The satire of the last word was too much for him, for he was one of the pleasantest fellows in his saner moments that I have ever met. We both laughed heartily, and then he said—

"But I'm forgetting, you've got no trunk, and I must lend you one. You're rather short of duds, I know, but we can rig you out until we get to Paris, and there the skipper will see to it—any way, so long as you've a coat thick enough, we won't criticise you in these parts; and I don't suppose you're thinking of garden parties."

"Anything but," I answered, as pleased as he was at the prospect of it all, and especially at the thought of quitting the ice-prison, if only for the winter; "I have neither clothes nor cash."

"Well, I don't see what you're going to do with the latter, just yet; but, man, you can just help yourself from the first Cunarder we stop—pshaw! don't look like that; wait until you feel the excitement of it all. Why, what is but one ship against the world, big men on their knees to you, money enough to wade in, and a fig for all the navies and all the fleets that ever left a port? I defy 'em to put a hand on the ship if they spend a million in the process. Come with us and see it all, and you'll say it's the most daring, the grandest, the most stupendous enterprise that man ever conceived."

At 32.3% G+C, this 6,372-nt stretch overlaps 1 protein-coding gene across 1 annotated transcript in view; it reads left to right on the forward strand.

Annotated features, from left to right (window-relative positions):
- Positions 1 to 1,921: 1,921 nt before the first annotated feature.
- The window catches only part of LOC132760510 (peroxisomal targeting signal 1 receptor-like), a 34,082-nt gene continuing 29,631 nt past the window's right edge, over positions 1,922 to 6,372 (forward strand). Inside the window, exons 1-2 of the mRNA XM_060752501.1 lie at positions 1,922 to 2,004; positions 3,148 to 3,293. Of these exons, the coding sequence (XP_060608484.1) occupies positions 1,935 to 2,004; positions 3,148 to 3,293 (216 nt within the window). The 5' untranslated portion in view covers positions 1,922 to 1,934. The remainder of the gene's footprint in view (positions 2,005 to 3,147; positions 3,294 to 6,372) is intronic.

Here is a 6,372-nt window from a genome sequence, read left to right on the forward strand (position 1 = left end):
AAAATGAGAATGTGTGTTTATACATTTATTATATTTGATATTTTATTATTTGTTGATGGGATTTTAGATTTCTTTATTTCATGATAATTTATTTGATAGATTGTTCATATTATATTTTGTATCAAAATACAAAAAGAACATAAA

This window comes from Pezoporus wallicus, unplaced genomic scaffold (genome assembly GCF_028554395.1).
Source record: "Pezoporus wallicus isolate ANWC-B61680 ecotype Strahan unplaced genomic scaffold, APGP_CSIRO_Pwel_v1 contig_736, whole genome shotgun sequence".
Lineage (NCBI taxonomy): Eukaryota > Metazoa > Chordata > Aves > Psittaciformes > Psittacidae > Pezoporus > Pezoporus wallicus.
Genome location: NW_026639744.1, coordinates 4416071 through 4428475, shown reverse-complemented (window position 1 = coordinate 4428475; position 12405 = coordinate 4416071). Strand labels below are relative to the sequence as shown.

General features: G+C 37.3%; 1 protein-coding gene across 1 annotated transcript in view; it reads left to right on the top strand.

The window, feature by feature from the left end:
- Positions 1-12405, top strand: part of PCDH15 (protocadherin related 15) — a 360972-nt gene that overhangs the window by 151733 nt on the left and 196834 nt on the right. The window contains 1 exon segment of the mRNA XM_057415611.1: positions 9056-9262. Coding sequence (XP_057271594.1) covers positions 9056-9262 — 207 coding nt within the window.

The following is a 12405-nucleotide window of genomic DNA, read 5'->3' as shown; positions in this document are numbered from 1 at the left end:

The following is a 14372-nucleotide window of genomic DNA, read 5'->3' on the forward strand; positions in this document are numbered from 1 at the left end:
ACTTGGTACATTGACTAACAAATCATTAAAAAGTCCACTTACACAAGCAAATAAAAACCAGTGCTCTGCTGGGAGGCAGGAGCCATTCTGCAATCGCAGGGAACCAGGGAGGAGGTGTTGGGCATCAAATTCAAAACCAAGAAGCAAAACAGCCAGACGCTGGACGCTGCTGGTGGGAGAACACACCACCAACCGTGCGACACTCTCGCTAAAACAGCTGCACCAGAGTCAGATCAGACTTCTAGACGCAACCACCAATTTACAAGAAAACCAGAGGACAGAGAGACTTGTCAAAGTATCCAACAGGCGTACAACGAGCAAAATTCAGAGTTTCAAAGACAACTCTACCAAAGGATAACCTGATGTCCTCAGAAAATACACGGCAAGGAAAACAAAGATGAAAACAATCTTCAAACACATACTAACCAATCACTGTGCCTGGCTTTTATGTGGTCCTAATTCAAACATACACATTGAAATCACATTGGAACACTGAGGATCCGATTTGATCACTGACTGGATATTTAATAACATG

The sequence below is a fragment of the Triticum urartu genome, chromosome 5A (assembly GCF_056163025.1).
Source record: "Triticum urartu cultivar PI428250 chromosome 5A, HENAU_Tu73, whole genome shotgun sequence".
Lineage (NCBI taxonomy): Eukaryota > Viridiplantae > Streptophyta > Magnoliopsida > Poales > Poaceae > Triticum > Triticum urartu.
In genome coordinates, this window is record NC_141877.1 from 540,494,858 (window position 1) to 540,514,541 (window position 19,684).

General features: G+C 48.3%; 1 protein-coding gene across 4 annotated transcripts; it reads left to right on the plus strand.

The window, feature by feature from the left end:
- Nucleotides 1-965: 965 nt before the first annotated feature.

It was no good to lift up one's voice against enthusiasm of this sort, so I let him lead me to his room, and took from him a trunk with some linen. As he said, it was more convenient to have my own things, and we were much of a build, so that his clothes were no ill-fit; and he was ridiculously generous, pressing all that he had upon me, and lending me a great gold watch and gold studs that were illicitly gotten, I felt sure.